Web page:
12. How does social media help the prosecution process?
If people are coming together on social media, they can force the government to take actions.
13. There are reports that many independent directors are ex-bureaucrats who mainly function as facilitators between government and companies, instead of monitors. So are the independent directors now really acting independently?
The new government has made an announcement that there should be a coolingoff period between being a bureaucrat and working in a private sector. It has not been formally announced, but it would be 3 to 5 years. Today, there is no cooling-off period.
14. The independent directors are only getting sitting fees and transportation fees. There is mismatch between the best brains and people willing to spend the time to be independent directors. Is anything being done to remove this problem?
The Act requires significant improvement of the sitting fee. Now it is 10-15 times the fee that was paid earlier. In terms of involvement, the process is different. There are pre-board meetings and pre-audit committee meetings. They need to go through training to understand the business. They now have rights to appoint consultants and independent agencies, and the payment is supposed to be made by the company. So the power, the payment, and also the expectation from independent directors are significantly enhanced.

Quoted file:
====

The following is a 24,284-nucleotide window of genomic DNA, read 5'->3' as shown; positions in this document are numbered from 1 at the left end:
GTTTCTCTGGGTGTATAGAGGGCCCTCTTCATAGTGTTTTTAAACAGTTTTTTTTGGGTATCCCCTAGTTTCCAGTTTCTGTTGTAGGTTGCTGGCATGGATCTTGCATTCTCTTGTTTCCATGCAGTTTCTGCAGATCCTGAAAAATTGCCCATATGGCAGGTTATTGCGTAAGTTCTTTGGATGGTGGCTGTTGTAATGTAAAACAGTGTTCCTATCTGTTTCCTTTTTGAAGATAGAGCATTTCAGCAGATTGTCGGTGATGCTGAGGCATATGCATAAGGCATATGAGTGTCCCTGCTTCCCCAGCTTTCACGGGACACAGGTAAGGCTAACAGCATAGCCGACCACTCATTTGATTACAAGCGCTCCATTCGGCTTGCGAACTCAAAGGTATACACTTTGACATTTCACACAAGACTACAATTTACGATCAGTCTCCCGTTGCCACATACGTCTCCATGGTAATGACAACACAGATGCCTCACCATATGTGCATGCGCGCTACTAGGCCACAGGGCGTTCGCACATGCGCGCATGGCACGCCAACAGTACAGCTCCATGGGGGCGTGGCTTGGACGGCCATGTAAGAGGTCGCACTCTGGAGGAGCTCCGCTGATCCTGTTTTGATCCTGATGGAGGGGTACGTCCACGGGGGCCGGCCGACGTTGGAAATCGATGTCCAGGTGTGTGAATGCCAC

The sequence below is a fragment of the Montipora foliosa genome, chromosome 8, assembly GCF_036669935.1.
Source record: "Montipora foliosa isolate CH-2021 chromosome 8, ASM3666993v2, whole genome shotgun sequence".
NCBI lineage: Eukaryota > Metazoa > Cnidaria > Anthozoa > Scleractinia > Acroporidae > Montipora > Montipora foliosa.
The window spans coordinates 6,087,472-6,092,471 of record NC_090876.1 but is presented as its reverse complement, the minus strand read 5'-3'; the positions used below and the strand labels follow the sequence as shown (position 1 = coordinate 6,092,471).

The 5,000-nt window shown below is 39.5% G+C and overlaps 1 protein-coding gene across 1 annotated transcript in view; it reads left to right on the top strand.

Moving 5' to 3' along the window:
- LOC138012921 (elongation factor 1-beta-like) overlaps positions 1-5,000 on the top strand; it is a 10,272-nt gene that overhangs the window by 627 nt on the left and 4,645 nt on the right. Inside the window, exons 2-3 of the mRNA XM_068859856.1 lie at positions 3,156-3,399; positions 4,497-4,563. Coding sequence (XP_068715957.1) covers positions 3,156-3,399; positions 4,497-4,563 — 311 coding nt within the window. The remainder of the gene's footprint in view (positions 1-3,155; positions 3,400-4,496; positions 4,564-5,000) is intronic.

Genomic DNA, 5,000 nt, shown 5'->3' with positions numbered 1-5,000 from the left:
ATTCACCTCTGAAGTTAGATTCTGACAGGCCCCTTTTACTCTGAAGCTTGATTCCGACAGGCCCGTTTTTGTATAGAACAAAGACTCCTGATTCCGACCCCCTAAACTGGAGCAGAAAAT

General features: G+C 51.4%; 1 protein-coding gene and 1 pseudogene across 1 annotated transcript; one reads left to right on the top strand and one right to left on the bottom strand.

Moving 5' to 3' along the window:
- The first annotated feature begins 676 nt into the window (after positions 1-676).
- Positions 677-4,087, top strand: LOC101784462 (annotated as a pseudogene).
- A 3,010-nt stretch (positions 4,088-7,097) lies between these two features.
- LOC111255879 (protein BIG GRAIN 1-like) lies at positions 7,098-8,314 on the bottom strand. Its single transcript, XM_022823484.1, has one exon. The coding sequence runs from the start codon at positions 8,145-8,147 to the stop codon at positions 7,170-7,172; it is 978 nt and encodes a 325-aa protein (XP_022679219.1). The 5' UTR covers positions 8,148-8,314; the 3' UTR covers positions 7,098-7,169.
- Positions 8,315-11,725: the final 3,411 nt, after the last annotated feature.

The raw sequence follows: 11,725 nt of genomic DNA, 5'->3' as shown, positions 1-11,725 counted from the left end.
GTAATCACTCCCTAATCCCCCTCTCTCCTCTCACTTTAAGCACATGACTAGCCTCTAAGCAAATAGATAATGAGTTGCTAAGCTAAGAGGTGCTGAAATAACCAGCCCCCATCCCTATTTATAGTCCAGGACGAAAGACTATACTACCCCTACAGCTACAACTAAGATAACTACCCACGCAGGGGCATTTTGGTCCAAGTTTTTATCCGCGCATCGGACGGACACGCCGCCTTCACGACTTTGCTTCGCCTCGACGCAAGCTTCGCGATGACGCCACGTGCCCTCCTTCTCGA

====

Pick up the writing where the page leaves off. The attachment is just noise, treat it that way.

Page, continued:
15. If you had the power, what is the first thing you would do to help corporate governance?
Align the multiple acts that companies need to comply with and implement them in spirit.
16. Are there any indications that the new Act will be faithfully implemented or will it be just another paper tiger?
The desire to implement is very strong in the new government. The bureaucrats are more empowered.We strongly believe it will be implemented in a very different manner, on different levels, as it goes forward. The India- America Chamber of Commerce has recorded this discussion and will be sharing it with members of the Chamber and press. The Chamber is now open for new members. For additional details on the membership applications, please contact Rajiv Khanna – email@example.com or 212.801.9268 Poonam Jain – firstname.lastname@example.org or 917 453 0953 17598419v.
About India-America Chamber of Commerce
The India-America Chamber of Commerce works to promotes business-to-business dialog between the business and policy leaders of India and the U.S. – the two largest democracies in the free world. The Chamber serves as a platform for open and spirited interaction among U.S. and Indian business leaders from the private and public sectors. The Chambers’ monthly meetings include keynote presentations by visiting cabinet ministers, ambassadors and other prominent business leaders from the U.S. as well as India. For additional information check www.indiaamericachamber.com